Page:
09 Jan 2007
Laser cleaning could improve the commercial viability of carbon nanotubes. optics.org speaks with John Lehman of NIST to find out more.
A "point and shoot" laser cleaning method could help to speed up the commercialization of carbon nanotubes (CNTs) say researchers in the US. CNTs have a range of unique properties that suit applications such as optical sources, detectors and displays, but the cost-effective removal of performance degrading contaminants remains an issue. (Chem. Phys. Lett. 433 301)
The work is a collaboration between NIST and the US National Renewable Energy Laboratory (NREL). The cleaning technique came to light when researchers used an excimer laser to calibrate the response of CNT-coated detectors. "We needed a quantitative measure of damage, but soon realized that we were also purifying the CNTs," John Lehman of NIST's Sources, Detectors and Displays Group told optics.org. "The detector material was visibly blacker following the measurement, which suggested an increase in porosity."
An electron microscope image taken before and after processing confirmed that exposure to the excimer source had eliminated defective carbon in the sample, but left the CNTs intact. Lasers have been used in the past to selectively destroy CNTs in bulk, but here the NIST/NREL team is using much shorter wavelengths.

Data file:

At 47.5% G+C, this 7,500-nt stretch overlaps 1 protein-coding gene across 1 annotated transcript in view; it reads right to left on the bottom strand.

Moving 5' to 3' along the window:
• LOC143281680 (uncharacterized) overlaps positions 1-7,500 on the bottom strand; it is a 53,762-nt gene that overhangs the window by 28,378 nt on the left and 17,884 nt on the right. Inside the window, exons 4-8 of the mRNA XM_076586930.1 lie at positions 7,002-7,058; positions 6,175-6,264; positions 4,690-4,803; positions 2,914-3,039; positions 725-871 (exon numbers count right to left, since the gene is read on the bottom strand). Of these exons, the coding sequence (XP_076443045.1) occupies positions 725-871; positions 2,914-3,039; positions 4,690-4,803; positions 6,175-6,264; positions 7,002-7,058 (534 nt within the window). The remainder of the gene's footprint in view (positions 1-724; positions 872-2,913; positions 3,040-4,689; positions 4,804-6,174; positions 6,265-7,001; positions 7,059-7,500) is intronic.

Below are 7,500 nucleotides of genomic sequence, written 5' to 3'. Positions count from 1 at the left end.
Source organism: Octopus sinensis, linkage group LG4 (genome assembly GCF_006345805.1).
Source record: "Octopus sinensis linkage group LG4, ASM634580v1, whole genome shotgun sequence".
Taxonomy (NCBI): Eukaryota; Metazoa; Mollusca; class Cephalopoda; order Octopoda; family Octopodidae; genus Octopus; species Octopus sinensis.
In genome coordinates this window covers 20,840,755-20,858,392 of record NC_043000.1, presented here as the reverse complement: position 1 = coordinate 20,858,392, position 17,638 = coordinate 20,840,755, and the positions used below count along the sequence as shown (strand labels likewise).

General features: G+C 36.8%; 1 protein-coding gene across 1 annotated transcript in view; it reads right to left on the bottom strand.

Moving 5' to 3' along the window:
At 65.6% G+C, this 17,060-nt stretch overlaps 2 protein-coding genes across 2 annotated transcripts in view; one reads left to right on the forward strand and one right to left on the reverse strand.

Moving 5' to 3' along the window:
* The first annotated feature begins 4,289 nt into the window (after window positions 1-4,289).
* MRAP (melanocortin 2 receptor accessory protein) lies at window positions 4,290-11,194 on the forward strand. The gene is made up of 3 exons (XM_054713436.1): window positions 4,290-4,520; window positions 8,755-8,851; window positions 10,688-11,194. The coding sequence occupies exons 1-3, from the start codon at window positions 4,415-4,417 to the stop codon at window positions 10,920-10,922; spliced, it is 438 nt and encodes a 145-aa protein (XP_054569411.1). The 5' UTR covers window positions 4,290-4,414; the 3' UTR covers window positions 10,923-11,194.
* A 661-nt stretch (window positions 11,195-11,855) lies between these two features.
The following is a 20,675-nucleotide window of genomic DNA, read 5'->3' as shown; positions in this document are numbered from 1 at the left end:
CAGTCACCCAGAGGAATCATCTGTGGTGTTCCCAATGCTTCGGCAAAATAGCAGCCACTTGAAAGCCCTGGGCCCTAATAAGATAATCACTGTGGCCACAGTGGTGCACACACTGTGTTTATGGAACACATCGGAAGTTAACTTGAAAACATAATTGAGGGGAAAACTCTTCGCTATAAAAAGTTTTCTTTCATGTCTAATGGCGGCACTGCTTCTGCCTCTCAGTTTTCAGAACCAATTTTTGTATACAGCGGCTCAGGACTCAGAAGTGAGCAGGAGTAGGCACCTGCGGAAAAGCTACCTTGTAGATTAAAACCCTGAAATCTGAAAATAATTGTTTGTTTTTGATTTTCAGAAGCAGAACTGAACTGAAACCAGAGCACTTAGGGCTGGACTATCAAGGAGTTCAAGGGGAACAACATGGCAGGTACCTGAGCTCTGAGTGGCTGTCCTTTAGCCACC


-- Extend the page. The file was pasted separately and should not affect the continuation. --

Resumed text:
The group's set-up is based around a 248 nm excimer laser that delivers 20 ns pulses at a frequency of 10 Hz. CNTs are placed in the beam path for 30 seconds by opening and then closing a manual shutter. Data indicates that tube diameters as small as 0.8 nm can withstand the cleaning process up to a fluence of 700 mW/cm2.
Pleased with their result, Lehman and his colleagues have turned their attention to finding out more about the cleaning mechanism. "Although we can't say for sure, we believe that it is the combination of exciting the pi plasmons in the presence of ozone that facilitates oxidation of carbon impurities," Lehman said.
He thinks that the purification treatment could be taken a step further and used to not only clean, but also fine tune the performance of CNTs. "We plan to scale the treatment down to the individual tube as well as scaling up to manage bulk quantities," Lehman revealed.
The team is currently searching for additional funding to continue its work.